In defense of gotcha questions

In defense of gotcha questions

This column is a defense of the stupid or seemingly irrelevant question. Do you believe in evolution? Do you agree with Rudy Giuliani that the president doesn’t love his country? Republican presidential hopeful Scott Walker is the latest in a long line of politicians to grapple with a gotcha.

I’m a firm believer in the principle that the only dumb question is the one a journalist doesn’t ask. The media should use their access to elicit leaders’ views on big and salient questions, of course. But we also must test them. As PBS Newshour reporter Domenico Montanaro wrote Monday:

Presidential candidates have to answer all kinds of questions. Sometimes they are relevant or germane to the event they’re at or the campaign at large—and sometimes they’re not. But how they answer, even these “gotcha” questions—designed as a litmus test of rationality—can be revealing of their mindset, their depth, and their mettle as a candidate.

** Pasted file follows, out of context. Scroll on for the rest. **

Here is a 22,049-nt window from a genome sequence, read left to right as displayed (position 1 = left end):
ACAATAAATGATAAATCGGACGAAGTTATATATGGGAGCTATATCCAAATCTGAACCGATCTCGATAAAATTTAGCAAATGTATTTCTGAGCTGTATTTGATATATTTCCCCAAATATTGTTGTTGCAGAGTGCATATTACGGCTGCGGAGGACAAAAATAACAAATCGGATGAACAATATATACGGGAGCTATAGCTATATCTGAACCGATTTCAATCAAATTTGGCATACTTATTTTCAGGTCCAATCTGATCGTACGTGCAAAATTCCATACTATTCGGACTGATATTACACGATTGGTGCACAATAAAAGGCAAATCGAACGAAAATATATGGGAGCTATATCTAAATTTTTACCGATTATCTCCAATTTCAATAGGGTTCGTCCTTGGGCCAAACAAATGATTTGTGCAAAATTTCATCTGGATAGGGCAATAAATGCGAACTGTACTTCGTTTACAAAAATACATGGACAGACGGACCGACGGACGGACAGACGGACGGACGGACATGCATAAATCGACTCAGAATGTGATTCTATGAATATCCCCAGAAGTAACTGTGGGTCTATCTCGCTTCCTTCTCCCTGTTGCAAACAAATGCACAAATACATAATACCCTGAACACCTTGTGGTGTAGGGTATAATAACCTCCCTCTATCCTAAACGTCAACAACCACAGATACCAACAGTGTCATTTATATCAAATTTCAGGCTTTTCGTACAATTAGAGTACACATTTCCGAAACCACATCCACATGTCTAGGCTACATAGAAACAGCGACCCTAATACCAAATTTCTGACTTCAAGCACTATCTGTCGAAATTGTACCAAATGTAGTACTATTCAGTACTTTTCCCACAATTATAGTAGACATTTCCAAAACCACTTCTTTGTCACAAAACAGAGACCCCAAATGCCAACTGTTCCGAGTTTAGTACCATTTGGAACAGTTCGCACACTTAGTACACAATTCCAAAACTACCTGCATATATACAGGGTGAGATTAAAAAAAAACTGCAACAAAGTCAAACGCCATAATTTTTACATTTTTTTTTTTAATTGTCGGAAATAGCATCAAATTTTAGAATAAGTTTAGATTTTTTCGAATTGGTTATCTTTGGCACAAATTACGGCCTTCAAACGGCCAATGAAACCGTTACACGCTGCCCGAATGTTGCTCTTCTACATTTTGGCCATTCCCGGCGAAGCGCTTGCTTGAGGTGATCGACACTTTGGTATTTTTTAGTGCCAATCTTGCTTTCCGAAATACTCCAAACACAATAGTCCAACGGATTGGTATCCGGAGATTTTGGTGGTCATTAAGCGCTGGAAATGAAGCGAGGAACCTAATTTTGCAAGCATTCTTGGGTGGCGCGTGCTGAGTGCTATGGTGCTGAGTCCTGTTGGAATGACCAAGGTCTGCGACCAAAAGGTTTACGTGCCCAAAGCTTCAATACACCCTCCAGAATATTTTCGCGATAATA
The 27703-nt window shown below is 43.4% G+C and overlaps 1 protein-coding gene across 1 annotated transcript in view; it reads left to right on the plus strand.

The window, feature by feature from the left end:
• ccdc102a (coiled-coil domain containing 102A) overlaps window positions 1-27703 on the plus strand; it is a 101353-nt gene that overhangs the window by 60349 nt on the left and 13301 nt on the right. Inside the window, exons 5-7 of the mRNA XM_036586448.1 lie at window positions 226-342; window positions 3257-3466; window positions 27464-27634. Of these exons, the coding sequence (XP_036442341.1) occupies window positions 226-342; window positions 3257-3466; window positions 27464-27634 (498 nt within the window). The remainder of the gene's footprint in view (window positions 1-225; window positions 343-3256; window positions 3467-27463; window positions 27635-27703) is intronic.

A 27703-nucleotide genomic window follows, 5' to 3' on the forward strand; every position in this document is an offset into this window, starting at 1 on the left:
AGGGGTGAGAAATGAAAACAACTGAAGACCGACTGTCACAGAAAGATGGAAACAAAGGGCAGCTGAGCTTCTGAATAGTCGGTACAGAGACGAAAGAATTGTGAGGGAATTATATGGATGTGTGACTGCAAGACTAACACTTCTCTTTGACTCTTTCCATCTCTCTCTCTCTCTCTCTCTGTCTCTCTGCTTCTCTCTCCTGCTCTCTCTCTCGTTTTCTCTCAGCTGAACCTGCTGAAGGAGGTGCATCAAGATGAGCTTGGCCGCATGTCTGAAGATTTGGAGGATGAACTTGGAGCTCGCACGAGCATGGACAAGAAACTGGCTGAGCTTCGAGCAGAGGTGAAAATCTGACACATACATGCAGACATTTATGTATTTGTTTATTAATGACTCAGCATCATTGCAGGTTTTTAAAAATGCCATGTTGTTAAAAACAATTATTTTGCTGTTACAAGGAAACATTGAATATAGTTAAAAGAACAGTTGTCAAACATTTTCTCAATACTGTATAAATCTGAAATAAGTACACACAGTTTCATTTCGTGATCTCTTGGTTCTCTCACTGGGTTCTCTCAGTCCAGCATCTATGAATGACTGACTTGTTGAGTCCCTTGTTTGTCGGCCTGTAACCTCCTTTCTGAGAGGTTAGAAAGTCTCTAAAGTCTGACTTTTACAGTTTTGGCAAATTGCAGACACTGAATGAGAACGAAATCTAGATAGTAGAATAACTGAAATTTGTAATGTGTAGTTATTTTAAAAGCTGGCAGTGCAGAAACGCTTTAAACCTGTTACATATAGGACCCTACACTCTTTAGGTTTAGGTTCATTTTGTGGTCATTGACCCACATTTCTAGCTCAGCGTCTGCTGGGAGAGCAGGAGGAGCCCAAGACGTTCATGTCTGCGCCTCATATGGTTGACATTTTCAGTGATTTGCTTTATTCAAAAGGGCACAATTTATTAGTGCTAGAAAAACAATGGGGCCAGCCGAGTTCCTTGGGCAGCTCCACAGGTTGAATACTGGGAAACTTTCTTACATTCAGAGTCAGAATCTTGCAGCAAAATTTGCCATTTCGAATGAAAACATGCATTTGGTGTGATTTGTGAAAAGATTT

In 1999, I asked Texas Gov. George W. Bush a series of questions designed to trip him up on abortion—or at least knock him off balance. His staff dismissed them as gotchas; I suppose they were right. And yet the governor’s answers revealed the inherent conflicts of his compassionate conservatism.

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